NEWS | May 19, 2015

Exercise Eager Lion 2015: a demonstration of Navy-Marine Corps integration

By By Ensign Seth Koenig, Eager Lion Public Affairs

AQABA FREE ZONE, Jordan, May 19, 2015 – The U.S. Navy and Marine Corps used this year’s Eager Lion exercise to experiment with a new evolution of sea-to-land command.

Eager Lion is an annual multinational military exercise ending today that’s hosted and led by the Hashemite Kingdom of Jordan.

For the first time, the exercise employed a single Coalition Forces Land and Maritime Component Command, or CFLMCC, combining what have long been separate commands overseeing land and maritime components respectively.

Traditionally, one component commander oversees U.S. forces up to a given shore and another one plots the course once boots touch earth.

The CFLMCC concept combines the littoral waters with the coastal land to create a seamless battle space under one commander.

In Eager Lion, U.S. Marine Corps Maj. Gen. Burke Whitman – working arm-in-arm with Brig. Gen. Khaled Al Sharah of Jordan’s King Talal 3rd Mechanized Brigade – served as CFLMCC.

Whitman said the CFLMCC approach personifies the U.S. Navy’s and Marine Corps’ commitment to working as an integrated sea-land force after several years in which the global political landscape forced the two historically close branches to often work apart.

The experimentation comes as a natural response to the call for greater interoperability included in the maritime services’ recently published Cooperative Strategy for 21st Century Seapower and the Marine Corps Expeditionary Force 21, as well as the Marine Corps’ 36th Commandant’s Planning Guidance.

Less officially, the exercise continues the Marine Corps and Navy’s long tradition of workshopping new approaches and concepts to best stay prepared for the next crisis.

“Over the last decade or more, we’ve been involved with the longest-ever land campaign for the Marine Corps, in Iraq and Afghanistan,” Whitman said. “We have an opportunity now to get back to our naval roots and enhance integration initiatives.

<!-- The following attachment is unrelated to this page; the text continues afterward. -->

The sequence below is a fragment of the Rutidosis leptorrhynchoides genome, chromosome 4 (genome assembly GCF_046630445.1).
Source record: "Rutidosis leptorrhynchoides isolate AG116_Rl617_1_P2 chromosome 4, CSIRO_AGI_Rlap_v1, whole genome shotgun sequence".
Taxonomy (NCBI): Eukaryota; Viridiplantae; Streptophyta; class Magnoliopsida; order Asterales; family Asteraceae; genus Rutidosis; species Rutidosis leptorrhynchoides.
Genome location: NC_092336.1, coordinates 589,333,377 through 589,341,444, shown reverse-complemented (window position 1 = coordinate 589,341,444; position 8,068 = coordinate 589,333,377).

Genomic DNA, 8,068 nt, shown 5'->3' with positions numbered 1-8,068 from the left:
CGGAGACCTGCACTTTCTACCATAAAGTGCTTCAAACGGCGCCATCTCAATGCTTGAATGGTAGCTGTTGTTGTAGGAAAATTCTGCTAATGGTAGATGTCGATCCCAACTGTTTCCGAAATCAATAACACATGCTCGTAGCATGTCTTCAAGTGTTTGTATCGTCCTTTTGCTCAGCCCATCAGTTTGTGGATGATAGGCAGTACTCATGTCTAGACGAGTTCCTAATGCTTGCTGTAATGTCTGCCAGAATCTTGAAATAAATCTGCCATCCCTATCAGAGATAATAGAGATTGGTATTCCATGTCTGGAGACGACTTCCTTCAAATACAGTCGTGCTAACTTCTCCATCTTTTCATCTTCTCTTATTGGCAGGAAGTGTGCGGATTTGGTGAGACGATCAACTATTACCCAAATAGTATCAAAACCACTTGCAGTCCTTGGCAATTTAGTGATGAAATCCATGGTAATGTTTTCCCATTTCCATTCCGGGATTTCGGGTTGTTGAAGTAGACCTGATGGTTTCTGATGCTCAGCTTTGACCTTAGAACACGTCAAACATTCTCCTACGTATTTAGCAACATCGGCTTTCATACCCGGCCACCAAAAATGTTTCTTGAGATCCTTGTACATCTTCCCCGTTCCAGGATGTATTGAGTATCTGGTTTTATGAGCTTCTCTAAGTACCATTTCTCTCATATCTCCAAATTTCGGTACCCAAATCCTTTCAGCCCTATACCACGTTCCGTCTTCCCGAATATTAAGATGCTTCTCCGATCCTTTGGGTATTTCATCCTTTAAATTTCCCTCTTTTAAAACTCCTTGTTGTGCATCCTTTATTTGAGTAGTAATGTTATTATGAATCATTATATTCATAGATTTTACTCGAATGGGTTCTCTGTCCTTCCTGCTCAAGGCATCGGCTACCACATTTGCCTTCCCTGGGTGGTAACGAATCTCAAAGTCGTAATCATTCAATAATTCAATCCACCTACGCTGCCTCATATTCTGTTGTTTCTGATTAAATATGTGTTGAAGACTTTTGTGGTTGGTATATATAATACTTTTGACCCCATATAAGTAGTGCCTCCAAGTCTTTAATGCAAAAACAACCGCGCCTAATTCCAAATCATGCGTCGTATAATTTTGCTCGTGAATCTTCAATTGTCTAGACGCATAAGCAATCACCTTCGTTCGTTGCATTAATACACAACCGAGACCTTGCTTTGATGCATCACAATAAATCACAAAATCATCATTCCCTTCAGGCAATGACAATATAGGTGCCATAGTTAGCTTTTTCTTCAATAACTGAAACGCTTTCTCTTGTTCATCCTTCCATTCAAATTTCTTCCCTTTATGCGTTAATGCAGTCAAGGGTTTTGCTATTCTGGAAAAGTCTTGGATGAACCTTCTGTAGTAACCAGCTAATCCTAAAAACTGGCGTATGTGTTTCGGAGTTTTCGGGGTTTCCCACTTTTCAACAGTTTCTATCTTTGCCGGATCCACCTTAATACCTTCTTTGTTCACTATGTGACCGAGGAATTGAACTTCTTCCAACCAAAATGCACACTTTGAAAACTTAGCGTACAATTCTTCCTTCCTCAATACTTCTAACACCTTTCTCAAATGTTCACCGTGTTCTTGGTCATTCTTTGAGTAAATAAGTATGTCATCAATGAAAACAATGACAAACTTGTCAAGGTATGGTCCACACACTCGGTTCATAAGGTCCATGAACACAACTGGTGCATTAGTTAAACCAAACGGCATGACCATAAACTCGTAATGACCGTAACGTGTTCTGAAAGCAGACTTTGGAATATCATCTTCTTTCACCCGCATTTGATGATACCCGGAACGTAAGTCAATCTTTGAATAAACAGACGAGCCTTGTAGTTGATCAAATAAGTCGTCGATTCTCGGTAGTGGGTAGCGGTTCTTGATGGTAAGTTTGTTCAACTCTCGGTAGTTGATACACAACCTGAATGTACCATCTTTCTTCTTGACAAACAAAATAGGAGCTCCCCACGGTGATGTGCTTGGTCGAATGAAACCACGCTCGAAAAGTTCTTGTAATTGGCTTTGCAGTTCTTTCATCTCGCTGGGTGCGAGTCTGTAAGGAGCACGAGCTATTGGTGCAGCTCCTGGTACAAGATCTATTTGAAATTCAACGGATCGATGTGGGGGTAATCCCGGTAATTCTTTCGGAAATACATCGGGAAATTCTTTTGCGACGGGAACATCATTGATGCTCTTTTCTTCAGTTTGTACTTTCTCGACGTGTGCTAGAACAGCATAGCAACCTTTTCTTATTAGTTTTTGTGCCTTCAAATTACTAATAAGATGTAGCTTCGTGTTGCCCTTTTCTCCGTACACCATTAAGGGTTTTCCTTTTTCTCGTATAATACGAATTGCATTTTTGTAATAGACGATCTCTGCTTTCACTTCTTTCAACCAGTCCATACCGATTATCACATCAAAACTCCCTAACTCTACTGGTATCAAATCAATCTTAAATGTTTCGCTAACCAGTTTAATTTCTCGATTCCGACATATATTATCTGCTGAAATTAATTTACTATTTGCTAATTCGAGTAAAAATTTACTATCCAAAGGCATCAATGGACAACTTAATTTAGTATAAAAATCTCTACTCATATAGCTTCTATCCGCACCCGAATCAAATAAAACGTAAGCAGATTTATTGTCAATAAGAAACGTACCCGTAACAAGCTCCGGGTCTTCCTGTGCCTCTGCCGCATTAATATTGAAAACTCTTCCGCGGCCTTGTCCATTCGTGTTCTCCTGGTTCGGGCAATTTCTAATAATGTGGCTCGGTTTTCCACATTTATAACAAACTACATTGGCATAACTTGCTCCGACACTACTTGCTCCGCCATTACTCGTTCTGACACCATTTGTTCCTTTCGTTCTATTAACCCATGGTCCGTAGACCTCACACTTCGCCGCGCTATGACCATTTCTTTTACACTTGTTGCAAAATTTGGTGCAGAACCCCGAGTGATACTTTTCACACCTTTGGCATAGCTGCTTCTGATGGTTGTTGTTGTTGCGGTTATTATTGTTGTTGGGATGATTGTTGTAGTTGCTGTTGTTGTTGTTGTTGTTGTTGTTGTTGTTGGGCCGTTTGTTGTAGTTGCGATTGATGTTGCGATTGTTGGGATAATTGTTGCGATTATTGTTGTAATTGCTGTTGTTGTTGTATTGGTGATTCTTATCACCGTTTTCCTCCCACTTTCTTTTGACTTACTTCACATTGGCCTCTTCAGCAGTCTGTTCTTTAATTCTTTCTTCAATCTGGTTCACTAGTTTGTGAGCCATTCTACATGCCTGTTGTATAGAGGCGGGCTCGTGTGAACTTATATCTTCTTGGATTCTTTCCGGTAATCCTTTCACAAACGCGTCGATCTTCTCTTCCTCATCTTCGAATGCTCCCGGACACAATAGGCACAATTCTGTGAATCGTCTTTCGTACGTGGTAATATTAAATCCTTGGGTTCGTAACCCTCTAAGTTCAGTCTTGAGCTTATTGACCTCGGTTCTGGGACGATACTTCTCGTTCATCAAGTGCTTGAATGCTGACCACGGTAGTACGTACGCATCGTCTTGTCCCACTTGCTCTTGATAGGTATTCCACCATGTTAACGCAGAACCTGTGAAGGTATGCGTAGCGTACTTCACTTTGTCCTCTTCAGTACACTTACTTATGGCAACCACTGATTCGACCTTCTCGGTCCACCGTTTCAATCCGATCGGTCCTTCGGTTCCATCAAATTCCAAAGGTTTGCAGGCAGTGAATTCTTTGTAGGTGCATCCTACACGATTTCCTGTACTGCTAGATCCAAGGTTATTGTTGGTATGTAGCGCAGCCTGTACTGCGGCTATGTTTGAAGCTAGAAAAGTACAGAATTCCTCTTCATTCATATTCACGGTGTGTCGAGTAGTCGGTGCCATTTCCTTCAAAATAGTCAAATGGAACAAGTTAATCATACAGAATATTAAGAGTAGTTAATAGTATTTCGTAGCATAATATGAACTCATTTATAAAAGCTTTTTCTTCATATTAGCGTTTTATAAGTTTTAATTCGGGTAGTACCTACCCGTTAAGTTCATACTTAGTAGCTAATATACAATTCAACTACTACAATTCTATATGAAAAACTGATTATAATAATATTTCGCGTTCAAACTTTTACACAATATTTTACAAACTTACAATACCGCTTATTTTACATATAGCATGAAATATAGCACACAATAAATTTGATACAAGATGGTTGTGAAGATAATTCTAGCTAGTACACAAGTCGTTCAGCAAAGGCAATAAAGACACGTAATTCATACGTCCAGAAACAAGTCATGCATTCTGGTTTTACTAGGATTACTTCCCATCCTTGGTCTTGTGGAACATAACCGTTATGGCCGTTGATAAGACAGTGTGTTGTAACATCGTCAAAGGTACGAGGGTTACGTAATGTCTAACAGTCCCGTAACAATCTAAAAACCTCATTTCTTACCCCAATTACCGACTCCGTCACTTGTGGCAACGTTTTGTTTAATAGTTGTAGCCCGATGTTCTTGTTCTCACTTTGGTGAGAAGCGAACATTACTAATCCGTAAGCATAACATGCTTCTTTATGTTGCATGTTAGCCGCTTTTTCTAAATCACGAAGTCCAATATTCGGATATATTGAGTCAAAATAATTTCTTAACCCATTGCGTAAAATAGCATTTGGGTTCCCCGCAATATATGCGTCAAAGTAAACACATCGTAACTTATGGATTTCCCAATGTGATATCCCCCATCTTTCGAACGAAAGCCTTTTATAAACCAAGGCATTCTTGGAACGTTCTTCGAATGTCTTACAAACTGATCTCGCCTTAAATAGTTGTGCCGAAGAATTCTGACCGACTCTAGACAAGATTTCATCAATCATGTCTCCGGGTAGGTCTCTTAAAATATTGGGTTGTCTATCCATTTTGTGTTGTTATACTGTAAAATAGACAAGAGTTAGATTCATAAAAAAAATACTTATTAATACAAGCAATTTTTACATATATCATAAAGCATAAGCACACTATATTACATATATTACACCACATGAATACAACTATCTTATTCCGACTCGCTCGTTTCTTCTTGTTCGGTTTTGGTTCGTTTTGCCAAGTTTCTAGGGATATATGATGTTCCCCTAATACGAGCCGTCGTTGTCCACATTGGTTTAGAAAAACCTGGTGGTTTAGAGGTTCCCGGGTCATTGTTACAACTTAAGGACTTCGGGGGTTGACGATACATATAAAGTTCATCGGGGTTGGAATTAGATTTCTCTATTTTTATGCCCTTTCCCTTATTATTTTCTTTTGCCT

“A great, great percentage of the world’s population is in places that we can easily reach from the sea,” he continued. “What we’re doing with the CFLMCC is really just one great tangible implementation of a return to much more intense and regular Navy and Marine Corps naval integration.”

During Eager Lion 2015, Whitman and Al Sharah have been able to see what that integration looks like across a range of simulated scenarios involving a fictitious enemy force. The exercise took place in multiple locations throughout Jordan, where the allied forces face challenges to border security, command and control, cyber defense and battle space management.

With CFLMCC orchestrating, multiple joint forces acted in concert across wide expanses of varied terrains in response to simulated crises. While members of the 24th Marine Expeditionary Unit countered an armed incursion by fictitious invaders in one area, members of the Special Purpose Marine Air-Ground Task Force embarked on an embassy reinforcement and possible non-combatant evacuation in another.

Meanwhile, Commander, Task Force 56, under U.S. Navy Capt. Jeffrey McCauley, worked with the Royal Jordanian Navy to control the Port of Aqaba, countering piracy and maintaining lines of supply and communication for the CFLMCC operation by sea.

“This makes us a much more powerful leverage tool for the president and for the combatant commanders to use,” Whitman said. “We need to be a fluid team at all levels: from Marines living aboard ships and Navy guns firing in response to Marine calls, all the way up to the component staff level.”

U.S. Marine Corps Col. Stephen Lewallen, deputy commander of Marine Forces Central Command and the CFLMCC chief of staff during Eager Lion, said the expansion of the component command battle space into the littorals “enhances flexibility” and allows a single commander to quickly maneuver forces as necessary on approach to shore.

“What we’re doing is the next logical step toward improving naval integration between the Marine Corps and Navy,” Lewallen said.

About 10,000 total military personnel participated in the exercise. In addition to Jordan and the U.S., other nations participating in Eager Lion include: Australia, Bahrain, Belgium, Canada, Egypt, France, Iraq, Italy, Kuwait, Lebanon, Pakistan, Poland, Qatar, Saudi Arabia, United Arab Emirates and the United Kingdom.